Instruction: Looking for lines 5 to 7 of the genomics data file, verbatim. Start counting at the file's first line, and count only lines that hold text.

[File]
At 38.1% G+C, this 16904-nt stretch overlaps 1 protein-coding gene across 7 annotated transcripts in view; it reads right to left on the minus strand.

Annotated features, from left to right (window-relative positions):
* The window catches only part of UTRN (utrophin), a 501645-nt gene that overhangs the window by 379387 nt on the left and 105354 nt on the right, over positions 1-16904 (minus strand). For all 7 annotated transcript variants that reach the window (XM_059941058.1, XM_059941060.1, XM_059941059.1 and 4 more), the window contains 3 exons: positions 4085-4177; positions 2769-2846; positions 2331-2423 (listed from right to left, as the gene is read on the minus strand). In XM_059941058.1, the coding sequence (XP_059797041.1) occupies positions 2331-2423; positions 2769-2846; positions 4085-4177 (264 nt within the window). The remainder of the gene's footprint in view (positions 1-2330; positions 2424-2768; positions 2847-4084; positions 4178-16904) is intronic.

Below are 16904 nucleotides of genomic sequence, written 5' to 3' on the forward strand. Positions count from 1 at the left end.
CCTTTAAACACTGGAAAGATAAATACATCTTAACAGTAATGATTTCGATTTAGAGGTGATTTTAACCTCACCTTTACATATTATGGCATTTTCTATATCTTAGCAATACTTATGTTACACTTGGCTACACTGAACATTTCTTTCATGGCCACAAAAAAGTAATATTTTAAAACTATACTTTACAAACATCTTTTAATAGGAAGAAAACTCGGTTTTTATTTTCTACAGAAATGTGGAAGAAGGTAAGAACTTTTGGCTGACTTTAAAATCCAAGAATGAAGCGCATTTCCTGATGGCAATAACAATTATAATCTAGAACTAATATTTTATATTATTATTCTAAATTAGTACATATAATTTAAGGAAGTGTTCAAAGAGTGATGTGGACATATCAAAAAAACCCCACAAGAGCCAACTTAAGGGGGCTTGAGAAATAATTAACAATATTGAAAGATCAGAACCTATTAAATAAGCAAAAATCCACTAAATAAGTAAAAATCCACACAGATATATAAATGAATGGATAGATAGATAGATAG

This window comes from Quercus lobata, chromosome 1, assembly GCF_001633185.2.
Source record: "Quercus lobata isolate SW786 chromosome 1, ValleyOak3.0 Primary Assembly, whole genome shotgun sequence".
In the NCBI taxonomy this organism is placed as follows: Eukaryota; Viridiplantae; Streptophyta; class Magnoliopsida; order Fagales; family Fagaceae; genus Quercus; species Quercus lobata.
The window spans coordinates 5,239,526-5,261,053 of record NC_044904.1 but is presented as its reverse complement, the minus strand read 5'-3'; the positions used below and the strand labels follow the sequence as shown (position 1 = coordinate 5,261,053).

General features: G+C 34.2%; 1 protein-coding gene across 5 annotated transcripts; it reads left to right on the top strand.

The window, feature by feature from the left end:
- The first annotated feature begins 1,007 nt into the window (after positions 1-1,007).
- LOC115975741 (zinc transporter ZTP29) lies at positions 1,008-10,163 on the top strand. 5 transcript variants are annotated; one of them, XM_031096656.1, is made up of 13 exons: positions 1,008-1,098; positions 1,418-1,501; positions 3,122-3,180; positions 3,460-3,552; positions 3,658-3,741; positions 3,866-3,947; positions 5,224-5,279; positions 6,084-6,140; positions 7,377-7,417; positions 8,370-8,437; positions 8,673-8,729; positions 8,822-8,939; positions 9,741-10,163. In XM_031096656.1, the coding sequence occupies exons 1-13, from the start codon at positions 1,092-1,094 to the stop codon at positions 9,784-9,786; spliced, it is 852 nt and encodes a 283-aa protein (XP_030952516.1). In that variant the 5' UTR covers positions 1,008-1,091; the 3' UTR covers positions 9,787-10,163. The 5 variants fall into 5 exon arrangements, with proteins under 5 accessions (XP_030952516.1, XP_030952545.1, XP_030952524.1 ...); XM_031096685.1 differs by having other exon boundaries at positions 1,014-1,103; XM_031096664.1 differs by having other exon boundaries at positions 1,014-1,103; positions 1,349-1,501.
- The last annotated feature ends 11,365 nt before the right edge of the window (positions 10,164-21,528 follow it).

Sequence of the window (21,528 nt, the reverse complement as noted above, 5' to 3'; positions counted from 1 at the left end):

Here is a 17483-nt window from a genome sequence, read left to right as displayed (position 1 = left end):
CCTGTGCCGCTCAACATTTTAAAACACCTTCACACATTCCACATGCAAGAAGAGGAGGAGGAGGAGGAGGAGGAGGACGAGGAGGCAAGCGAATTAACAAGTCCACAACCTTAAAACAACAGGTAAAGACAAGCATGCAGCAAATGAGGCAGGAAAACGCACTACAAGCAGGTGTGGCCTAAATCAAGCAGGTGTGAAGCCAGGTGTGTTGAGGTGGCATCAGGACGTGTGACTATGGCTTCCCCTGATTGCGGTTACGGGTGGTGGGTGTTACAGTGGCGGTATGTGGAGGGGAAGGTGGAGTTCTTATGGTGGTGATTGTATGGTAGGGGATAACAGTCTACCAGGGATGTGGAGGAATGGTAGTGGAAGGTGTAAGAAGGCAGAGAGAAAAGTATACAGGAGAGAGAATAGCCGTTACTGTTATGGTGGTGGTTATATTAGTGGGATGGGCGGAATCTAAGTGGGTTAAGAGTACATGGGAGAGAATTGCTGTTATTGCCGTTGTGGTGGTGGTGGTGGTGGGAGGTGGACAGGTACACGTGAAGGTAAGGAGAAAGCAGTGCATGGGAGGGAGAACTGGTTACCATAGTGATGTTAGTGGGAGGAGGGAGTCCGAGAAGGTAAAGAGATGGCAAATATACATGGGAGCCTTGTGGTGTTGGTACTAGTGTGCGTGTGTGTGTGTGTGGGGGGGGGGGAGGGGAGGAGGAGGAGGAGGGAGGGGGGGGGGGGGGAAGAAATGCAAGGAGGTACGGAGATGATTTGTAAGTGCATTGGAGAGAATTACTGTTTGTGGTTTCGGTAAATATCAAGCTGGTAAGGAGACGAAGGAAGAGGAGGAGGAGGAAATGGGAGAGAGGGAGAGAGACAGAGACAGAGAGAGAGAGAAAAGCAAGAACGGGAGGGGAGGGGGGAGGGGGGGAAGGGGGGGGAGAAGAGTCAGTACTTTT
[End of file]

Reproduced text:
CCTTTAAACACTGGAAAGATAAATACATCTTAACAGTAATGATTTCGATTTAGAGGTGATTTTAACCTCACCTTTACATATTATGGCATTTTCTATATCTTAGCAATACTTATGTTACACTTGGCTACACTGAACATTTCTTTCATGGCCACAAAAAAGTAATATTTTAAAACTATACTTTACAAACATCTTTTAATAGGAAGAAAACTCGGTTTTTATTTTCTACAGAAATGTGGAAGAAGGTAAGAACTTTTGGCTGACTTTAAAATCCAAGAATGAAGCGCATTTCCTGATGGCAATAACAATTATAATCTAGAACTAATATTTTATATTATTATTCTAAATTAGTACATATAATTTAAGGAAGTGTTCAAAGAGTGATGTGGACATATCAAAAAAACCCCACAAGAGCCAACTTAAGGGGGCTTGAGAAATAATTAACAATATTGAAAGATCAGAACCTATTAAATAAGCAAAAATCCACTAAATAAGTAAAAATCCACACAGATATATAAATGAATGGATAGATAGATAGATAG

This window comes from Quercus lobata, chromosome 1, assembly GCF_001633185.2.
Source record: "Quercus lobata isolate SW786 chromosome 1, ValleyOak3.0 Primary Assembly, whole genome shotgun sequence".